The Anthropology of Development 101 intends to review the contributions of anthropological knowledge to development theories and practices in ‘underdeveloped‘ and ‘developing‘ societies, as well as the critique of development as a social, economic, and political phenomenon. It critically examines the major theories, strategies, institutions, and the social consequences of global development while emphasizing what development means in relation to particular places and people. By placing development theories and practices into broader historical contexts, these articles look at development as a dynamic phenomenon that is continuously shaped and reshaped by new social, economic, and political circumstances.
This 101 series is divided into six articles including:
The Anthropology of Development 101: The Challenge of Participatory Development
The Anthropology of Development 101: Neoliberal Approach to Development: Microcredits vs Unconditional Cash Transfert
The Anthropology of Development 101: The Gendered Politics of Development
The Anthropology of Development 101: The Development of Difference: Rethinking Indigeneity, Ethnicity, and Social Movement
In the last decades, participation has become one of the most prevalent “buzz word” in development discourse. Emerging out of the shortcomings of top-down approaches, participation is supposed to bring solutions that are socially and technologically appropriate by including the local population “in the creation, content, and conduct of a program or policy designed to change their lives” and by using “local decision making and capacities to steer and define the nature of an intervention” (Jennings, 2000, p. 1). Participation, however, is a concept that is shaped by ambiguity. Despite many attempts to synthesize participation, huge contradictions are built into participation projects. This article reviews the main characteristics of participatory development before addressing the contradictions and problems inherent to participatory approaches in development projects.
What Is a Participatory Approach to Development?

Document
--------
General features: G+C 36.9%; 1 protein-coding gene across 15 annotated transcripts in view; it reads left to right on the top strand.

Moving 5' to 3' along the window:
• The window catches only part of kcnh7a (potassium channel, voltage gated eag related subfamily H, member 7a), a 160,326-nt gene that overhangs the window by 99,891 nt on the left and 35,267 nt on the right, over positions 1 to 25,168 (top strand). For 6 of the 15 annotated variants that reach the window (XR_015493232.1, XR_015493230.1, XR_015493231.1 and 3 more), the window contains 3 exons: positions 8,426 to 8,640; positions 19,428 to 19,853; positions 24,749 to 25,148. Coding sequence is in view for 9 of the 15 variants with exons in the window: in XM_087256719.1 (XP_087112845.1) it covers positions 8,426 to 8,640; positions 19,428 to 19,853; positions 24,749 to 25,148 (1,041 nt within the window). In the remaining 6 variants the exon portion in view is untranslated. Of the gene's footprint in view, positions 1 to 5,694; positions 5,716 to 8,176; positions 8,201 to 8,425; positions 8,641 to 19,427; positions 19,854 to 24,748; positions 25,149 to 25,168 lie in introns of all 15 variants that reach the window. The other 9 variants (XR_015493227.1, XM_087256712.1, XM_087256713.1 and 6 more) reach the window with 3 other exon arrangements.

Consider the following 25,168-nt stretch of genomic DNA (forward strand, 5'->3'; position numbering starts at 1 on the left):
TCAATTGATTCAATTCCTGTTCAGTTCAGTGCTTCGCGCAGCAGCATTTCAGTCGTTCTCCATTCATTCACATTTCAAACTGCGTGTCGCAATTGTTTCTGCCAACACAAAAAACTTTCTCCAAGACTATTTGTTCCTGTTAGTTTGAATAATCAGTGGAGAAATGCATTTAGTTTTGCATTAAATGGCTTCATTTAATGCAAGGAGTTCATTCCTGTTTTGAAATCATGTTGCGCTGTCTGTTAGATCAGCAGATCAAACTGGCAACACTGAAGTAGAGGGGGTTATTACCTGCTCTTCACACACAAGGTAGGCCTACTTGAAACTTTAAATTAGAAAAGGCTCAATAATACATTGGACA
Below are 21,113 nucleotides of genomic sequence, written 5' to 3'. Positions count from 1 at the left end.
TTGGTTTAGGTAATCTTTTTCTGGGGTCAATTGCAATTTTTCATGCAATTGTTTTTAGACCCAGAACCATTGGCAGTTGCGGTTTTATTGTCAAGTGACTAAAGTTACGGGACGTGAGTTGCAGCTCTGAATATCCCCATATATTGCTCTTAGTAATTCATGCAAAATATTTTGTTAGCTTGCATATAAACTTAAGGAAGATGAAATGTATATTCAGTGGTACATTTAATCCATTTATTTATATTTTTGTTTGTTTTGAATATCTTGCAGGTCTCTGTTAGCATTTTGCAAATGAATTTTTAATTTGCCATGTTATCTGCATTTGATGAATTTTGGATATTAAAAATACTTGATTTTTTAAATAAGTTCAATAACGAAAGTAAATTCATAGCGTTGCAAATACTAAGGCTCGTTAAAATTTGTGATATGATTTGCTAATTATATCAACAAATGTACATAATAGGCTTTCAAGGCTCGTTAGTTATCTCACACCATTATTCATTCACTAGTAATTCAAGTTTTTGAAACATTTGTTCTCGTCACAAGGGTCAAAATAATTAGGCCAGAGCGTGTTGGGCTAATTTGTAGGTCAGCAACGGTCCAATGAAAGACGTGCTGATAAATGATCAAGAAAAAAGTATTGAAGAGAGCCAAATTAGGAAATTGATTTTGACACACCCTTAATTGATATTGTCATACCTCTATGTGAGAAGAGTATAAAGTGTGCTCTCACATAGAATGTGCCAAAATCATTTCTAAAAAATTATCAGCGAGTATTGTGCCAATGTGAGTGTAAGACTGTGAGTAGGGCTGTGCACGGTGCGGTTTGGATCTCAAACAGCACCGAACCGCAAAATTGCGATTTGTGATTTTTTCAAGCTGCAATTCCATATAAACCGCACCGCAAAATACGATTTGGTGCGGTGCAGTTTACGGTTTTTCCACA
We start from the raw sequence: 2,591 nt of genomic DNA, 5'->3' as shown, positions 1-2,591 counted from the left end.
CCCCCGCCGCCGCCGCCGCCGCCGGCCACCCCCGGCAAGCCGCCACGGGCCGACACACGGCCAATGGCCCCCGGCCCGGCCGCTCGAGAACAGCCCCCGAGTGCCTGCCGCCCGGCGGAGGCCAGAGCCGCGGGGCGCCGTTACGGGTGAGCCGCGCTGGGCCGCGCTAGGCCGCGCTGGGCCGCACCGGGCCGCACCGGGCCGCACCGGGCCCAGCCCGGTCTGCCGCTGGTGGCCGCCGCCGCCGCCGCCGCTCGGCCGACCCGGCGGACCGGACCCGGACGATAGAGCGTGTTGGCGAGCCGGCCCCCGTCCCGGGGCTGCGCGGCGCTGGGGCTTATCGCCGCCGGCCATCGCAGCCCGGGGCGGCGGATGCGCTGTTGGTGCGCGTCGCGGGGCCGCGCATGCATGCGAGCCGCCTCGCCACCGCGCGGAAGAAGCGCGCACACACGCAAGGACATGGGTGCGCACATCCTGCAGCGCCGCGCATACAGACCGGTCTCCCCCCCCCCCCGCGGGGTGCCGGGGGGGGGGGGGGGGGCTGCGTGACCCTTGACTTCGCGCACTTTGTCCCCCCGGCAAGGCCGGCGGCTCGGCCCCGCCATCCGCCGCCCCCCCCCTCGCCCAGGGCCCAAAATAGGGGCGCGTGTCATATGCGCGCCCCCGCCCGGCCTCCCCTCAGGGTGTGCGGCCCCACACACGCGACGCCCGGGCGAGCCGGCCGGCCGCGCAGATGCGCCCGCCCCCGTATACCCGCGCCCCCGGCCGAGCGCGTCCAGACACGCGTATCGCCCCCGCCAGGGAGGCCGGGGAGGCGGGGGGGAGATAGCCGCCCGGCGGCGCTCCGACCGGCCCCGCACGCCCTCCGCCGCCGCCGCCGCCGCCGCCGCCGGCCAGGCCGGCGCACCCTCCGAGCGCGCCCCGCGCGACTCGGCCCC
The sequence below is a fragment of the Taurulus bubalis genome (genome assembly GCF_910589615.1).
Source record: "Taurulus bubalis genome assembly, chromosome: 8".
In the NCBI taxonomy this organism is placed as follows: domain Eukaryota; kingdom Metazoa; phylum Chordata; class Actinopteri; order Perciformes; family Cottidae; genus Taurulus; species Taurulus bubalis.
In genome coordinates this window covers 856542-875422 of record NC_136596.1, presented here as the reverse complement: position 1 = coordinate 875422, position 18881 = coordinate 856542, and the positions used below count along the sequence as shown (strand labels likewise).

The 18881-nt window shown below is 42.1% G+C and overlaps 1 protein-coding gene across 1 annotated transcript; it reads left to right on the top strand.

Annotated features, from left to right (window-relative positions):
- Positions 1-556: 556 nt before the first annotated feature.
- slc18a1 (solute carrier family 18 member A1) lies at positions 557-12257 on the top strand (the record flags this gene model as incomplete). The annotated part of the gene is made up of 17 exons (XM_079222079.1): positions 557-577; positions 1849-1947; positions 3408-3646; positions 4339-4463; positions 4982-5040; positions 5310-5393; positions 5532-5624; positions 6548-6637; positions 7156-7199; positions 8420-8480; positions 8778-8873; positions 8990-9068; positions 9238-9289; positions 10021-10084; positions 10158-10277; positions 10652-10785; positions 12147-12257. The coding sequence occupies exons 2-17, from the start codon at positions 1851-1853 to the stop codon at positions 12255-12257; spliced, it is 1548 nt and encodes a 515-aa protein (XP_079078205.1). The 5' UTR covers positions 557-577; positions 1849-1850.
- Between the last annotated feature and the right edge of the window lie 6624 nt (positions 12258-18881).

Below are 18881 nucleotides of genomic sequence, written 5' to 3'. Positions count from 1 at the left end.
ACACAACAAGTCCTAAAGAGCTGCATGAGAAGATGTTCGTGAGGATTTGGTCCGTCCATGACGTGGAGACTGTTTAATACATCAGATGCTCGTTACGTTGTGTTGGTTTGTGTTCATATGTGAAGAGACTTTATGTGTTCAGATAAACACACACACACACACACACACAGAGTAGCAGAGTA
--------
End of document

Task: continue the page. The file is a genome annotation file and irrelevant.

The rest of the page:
Mainstream development thinking postulates that “underdeveloped” countries need to advance toward “global” norms and standards that originate from Western enlightenment and modernity (Bonacker et al., 2016). Development projects are planned, implemented, and evaluated in a top-down manner by attributing agency to development experts, thereby turning participants into passive and ignorant subjects. Local communities’ problems are defined by distant experts in reference to Eurocentric models of development that ignore or dismiss local knowledge, capabilities, or needs (Grillo & Stirrat, 2020). In contrast, participatory development is rooted in the belief that marginalized peoples must be involved in decision-making over their own lives (Guijt & Shah, 1998). Developed in the 1980s, Participatory Rural Appraisal (PRA) marks a paradigm shift from a top-down to bottom-up approach and from pre-established development plans to collaborative learning processes that emphasize the role of local knowledge in the design of community-driven initiatives (Chambers,1994). Participatory development held the “promise of inclusion, of creating spaces for the less vocal and powerful to exercise their voices and begin to gain more choices” (Cornwall, 2003, p. 1325). In doing so, participation breaks the mentality of dependence, promotes self-awareness and confidence, and encourages people to develop their own solutions (Oakley, 1991). Such an approach requires outside researchers and practitioners to act as facilitators to support local communities in conducting their own analysis, planning, and action. Since the 1990s, there has been a growing appreciation for “the local” in development discourse (OECD, 1996). International Organizations (IOs) and NGOs almost unanimously embrace the concept of localization – the process of moving from internationally driven development projects to locally driven operations (Patole, 2018) – and adopt the rhetoric of “participation,” “local ownership,” and “inclusion” (Bonacker et al., 2016).